First Solar in its Second Quarter 2011 Earnings Conference Call said that the Q2 net sales was about $533 million, about 6% lower than last quarter, primarily due to lower average selling prices. Solar PV’ policy uncertainties in Italy, Germany and France adversely impacted demand in the second quarter.
Module manufacturing and cost per watt was $0.75, was flat quarter-over-quarter. The benefit of the modules from low-cost manufacturing sites was offset by FX, lower line throughput, higher spending and factory ramp costs. Core costs, which excluded the ramp penalty and stock-based compensation, was $0.73 per watt.The company also announced that their Malaysian plants have achieved a new core cost milestone of $0.69 per watt.
Annual capacity per line decreased by 2 megawatts quarter-over-quarter to 62.1-megawatt per line. Line throughput and cost per watt were both impacted this quarter as we decided to take advantage of softer industry demand to schedule downtime and begin to implement conversion efficiency improvements which we expect will have a meaningful impact by the end of the year.
The company also reached a milestone with the standard utility-scale Balance of Systems by achieving a cost level of $0.99 per watt. BoS is down 29% from the second quarter of 2009. The company has a 2014 target for standard BoS of $0.91 to $0.98 per watt and can improve further as their planned module efficiencies increase to 13.5% to 14.5% by the end of 2014.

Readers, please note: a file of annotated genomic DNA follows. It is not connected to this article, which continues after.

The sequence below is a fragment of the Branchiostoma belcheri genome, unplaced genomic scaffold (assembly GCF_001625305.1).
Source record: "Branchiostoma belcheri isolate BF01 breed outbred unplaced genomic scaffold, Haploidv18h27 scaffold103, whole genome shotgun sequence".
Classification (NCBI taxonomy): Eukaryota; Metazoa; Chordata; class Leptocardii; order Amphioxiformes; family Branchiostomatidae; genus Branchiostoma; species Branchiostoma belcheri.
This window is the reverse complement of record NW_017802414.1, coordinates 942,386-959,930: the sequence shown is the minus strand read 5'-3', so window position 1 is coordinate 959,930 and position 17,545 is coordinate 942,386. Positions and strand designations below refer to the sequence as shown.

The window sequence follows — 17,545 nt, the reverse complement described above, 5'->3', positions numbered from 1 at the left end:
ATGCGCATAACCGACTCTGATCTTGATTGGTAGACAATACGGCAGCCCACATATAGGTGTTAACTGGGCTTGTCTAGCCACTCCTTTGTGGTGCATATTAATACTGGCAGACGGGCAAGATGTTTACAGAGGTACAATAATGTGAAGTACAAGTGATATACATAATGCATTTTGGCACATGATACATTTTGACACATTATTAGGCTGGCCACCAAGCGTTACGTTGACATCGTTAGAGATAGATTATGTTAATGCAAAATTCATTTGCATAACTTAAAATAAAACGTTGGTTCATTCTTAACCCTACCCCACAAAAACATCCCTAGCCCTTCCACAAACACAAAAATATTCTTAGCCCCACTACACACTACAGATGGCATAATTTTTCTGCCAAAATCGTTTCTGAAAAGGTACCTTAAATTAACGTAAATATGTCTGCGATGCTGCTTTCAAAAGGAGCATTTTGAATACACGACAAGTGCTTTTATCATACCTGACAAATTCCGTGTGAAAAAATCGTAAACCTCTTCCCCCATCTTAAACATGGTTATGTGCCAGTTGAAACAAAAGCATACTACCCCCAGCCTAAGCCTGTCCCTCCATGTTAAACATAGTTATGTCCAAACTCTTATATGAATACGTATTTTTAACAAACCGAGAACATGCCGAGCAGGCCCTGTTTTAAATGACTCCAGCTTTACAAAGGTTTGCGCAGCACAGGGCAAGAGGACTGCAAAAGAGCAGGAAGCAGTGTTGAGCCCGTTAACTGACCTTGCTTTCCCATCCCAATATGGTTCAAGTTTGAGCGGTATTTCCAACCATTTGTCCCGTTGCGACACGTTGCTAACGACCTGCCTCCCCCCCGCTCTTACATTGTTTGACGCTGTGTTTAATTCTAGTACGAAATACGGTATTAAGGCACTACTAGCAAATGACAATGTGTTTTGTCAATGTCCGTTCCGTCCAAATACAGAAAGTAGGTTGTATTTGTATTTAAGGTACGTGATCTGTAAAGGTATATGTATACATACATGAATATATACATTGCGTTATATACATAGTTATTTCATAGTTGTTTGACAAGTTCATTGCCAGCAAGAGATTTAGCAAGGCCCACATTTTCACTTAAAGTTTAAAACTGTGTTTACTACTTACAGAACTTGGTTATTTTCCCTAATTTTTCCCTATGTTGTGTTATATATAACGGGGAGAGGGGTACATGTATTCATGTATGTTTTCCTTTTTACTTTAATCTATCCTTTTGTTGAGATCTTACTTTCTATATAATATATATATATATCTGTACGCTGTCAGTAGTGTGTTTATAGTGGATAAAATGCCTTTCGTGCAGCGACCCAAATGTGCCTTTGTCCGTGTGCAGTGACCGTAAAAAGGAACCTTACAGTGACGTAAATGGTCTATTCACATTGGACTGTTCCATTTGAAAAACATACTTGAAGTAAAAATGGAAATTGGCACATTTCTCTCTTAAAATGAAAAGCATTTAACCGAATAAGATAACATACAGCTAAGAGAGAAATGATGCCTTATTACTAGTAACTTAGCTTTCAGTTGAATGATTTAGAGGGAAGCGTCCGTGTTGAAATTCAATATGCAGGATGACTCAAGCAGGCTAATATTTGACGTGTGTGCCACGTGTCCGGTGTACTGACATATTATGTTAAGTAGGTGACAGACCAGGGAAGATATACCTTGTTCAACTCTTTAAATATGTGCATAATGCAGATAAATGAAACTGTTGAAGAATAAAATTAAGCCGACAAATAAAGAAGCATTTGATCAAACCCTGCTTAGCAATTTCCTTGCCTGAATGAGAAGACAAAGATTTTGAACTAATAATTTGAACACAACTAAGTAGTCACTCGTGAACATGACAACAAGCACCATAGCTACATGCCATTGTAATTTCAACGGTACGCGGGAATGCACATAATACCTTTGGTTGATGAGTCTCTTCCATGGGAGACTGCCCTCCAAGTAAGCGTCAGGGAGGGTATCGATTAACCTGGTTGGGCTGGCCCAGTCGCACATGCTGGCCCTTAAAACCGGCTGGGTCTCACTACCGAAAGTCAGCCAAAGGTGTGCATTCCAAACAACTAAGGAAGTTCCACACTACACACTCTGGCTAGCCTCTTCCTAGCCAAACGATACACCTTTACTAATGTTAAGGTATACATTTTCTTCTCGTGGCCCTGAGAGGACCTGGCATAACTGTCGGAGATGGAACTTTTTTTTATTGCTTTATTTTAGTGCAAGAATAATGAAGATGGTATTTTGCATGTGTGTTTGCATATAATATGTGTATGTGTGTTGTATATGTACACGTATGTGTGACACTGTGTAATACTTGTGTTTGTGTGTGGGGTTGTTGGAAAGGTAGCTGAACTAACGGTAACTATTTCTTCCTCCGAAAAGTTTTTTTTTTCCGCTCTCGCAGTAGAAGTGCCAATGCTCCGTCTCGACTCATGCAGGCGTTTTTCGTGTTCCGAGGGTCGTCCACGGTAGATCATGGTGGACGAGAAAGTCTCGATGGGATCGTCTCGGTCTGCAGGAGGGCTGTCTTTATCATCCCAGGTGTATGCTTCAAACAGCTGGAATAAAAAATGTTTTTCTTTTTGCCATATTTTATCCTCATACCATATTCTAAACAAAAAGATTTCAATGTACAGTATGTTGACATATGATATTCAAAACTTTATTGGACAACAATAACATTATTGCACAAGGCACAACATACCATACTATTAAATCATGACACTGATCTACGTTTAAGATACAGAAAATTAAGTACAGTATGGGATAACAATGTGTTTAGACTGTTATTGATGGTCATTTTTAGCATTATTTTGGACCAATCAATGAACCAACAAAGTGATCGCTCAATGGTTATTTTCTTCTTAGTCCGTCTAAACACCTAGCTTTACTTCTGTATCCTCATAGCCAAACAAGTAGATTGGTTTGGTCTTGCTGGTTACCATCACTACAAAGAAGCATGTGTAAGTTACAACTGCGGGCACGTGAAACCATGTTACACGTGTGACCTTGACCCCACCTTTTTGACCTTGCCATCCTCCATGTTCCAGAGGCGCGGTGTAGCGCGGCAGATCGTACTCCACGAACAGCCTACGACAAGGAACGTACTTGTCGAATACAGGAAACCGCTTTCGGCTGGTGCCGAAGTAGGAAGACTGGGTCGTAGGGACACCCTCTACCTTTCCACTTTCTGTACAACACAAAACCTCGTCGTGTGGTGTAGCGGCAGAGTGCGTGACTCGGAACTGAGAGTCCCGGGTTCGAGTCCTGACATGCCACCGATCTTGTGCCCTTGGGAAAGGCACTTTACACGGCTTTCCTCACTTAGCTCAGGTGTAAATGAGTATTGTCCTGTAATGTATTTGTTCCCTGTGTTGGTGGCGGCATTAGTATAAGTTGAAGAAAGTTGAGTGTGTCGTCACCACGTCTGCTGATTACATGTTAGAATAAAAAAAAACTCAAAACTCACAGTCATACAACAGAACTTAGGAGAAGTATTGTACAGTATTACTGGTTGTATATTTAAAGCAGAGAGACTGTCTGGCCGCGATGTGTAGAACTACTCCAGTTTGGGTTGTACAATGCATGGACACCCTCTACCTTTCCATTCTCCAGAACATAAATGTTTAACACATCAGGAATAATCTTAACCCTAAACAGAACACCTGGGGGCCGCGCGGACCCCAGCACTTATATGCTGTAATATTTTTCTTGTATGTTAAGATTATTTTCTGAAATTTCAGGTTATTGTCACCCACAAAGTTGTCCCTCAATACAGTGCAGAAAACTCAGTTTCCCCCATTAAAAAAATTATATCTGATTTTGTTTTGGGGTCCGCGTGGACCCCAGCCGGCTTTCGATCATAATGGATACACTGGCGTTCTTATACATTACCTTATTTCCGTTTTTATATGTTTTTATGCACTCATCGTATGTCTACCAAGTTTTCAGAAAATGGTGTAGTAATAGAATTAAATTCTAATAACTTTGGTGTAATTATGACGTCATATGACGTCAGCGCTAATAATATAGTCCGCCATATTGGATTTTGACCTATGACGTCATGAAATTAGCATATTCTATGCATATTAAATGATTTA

The company has made significant progress in lowering total systems costs by 30% in 3 years. If they can reduce that by another 19%, they believe that turnkey utility-scale systems that generate power at an LCOE of $0.10 to $0.12 per kilowatt hour in high-radiant zones like the U.S. Southwest, India, China, Australia, the Middle East, Spain and Italy. This they believe will drive their participation in the peak electricity generation market.
North American business has grown from 17% to 25% of megawatt shift and is expected to be the #1 market in 2012. In India, supportive policies and new local partners are driving strong growth, and the company expect India to account for more than 10% of our megawatts this year.
North American pipeline and new markets like India are helping to offset European market uncertainties, and both are expected to be multi-gigawatt, sustainable markets. In the second quarter, North America and India combined represented almost 50% of revenues.
The 2011 planned shipments in India have now grown to more than 200 megawatts, which is up from 100 megawatts in Q1 and 10 megawatts sold in 2010. The company recently signed 4 new module customers in India and have contracted more than 250 megawatts year-to-date for deliveries in 2011 and into 2012.